Three black teenagers say they were shopping for prom clothes at a Nordstrom Rack when the cops were called.
Nineteen-year-old Mekhi Lee told KMOV that he and his friends Eric Rogers and Dirone Taylor were looking around the clothing store in Brentwood, Missouri, when they realized an employee was watching their every move. Lee is a freshman at Alabama A&M University, while Taylor and Rogers are graduating seniors at local high schools. Both Rogers and Taylor have full-ride college scholarships for football, KMOV reported.
"I was nervous the whole time," Lee told KMOV. "Every time we move, they move. When we looked up, they looked up."
Because of that, Lee said that he and his friends "moved to a farther part of the store" — but employees continued to watch them. He told The St. Louis Post-Dispatch that he nervously called his mom, who urged him to speak with a manager.
The teens never managed to find a manager, Lee said, and another customer came up to them and called one of the boys a "punk" before asking "are your parents proud of what you do?"
"She didn’t have anything to do with the situation, everyone in the store is against us looking at us crazy, (and) we didn’t do anything,” Lee told the Post-Dispatch. “I was totally embarrassed, and we’re the only ones defending ourselves against everyone in the store.”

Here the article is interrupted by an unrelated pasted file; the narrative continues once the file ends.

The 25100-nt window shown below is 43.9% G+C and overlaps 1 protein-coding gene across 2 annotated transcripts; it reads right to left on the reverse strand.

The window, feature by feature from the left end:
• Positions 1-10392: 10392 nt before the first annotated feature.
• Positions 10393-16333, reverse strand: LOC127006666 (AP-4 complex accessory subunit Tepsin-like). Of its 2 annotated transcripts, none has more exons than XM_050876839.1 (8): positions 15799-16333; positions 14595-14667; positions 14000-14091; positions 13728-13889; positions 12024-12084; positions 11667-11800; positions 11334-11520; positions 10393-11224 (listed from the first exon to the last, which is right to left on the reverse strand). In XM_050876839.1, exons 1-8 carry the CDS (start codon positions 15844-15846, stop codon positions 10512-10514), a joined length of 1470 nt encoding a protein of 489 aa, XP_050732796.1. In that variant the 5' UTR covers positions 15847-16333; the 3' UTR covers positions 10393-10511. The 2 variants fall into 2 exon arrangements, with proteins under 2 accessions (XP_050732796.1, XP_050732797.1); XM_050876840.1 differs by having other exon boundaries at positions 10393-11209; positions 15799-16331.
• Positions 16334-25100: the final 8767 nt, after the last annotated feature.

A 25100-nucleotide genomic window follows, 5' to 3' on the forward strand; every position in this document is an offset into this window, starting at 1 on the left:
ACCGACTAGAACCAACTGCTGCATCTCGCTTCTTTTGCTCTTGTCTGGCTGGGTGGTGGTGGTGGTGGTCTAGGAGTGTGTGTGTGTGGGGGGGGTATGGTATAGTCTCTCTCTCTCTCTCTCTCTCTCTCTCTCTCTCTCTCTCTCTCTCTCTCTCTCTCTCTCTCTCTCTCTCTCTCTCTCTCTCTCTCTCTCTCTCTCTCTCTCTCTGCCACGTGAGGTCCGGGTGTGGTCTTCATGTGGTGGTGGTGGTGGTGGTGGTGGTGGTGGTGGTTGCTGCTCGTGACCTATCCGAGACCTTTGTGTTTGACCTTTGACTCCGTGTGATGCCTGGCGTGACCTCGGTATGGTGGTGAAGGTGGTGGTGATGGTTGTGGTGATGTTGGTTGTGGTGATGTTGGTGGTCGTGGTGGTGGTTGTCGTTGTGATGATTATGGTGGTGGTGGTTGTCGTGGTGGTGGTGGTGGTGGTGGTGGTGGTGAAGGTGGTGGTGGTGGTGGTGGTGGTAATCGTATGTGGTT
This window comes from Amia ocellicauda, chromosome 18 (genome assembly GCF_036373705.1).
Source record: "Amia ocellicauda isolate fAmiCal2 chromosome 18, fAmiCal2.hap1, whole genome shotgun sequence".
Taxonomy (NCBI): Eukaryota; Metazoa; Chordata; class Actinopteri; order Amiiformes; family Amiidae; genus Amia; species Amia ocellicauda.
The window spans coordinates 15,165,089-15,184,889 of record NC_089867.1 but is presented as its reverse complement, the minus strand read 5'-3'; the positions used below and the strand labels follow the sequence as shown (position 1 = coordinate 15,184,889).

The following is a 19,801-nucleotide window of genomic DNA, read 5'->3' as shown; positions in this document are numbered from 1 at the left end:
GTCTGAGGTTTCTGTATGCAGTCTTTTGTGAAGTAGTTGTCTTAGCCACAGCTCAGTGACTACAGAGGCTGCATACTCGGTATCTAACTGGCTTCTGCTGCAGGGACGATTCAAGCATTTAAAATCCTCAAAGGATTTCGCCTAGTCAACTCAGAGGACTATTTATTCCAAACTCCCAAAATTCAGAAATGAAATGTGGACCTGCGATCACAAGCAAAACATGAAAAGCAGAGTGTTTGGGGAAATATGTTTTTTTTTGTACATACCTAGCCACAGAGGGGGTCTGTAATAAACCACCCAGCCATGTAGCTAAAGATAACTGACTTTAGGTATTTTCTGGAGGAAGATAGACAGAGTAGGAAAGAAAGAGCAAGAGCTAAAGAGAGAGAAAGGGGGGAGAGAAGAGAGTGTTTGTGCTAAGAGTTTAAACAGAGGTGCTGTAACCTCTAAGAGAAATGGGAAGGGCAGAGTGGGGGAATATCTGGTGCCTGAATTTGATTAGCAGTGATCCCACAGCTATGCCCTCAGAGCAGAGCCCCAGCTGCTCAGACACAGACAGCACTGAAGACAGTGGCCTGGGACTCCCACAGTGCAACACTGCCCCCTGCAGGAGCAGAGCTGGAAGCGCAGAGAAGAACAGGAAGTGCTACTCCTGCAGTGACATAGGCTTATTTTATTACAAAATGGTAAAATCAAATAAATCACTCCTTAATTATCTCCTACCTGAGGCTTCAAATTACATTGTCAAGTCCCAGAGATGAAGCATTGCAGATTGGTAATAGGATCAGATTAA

Rogers said that he bought something from the store to send a message — but cops stopped him and his friends outside. Cops explained that a store employee accused them of theft, Rogers told KMOV, but let the trio go after an investigation.
"The police were actually good," Rogers said. "They understood where we were coming from and they showed us that they were just doing their job."
Geevy Thomas, president of Nordstrom Rack, is now flying out to personally apologize to the three teens, according to KMOV. The company released a statement saying it "didn't handle this situation well ... and we don't tolerate discrimination of any kind."
But Twyla Lee, mother of Mekhi Lee, said this type of incident is a nightmare because "she's raised him to do the right thing."
“I’m a single mother raising an African-American male child, and I fear this, and now this fear has become reality," she told the Post-Dispatch. "I’m heartbroken they had to go through that humiliation, (but) I’m so happy it went in a positive way, and police listened to their side of the story.”
"I really dislike that my son and his long time friends had to experience this, however this is a sad reality for young Black men in America," she wrote. "(I'm) thankful for all of the positive law enforcement role models they had in their life so they knew how to express and handle themselves with law enforcement!"